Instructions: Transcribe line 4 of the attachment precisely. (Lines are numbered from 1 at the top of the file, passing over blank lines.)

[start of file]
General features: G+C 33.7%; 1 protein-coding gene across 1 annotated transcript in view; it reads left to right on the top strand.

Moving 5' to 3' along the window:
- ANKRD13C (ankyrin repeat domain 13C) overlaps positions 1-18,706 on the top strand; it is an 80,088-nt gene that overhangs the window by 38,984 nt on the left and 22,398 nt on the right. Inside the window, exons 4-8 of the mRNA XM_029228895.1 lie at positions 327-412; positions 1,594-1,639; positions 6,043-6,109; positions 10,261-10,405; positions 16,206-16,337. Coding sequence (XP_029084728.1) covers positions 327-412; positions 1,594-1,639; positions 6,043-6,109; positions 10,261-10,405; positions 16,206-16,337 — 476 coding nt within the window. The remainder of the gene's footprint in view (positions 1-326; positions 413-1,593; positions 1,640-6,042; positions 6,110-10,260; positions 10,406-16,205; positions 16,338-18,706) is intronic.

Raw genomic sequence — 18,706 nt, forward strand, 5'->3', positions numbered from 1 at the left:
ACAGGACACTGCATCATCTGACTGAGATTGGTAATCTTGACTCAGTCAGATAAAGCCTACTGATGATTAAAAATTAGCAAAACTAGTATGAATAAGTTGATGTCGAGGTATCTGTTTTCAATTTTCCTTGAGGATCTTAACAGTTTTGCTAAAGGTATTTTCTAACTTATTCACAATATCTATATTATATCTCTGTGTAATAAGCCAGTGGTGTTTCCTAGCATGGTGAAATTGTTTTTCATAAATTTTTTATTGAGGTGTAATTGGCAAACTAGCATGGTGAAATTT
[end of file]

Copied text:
Raw genomic sequence — 18,706 nt, forward strand, 5'->3', positions numbered from 1 at the left: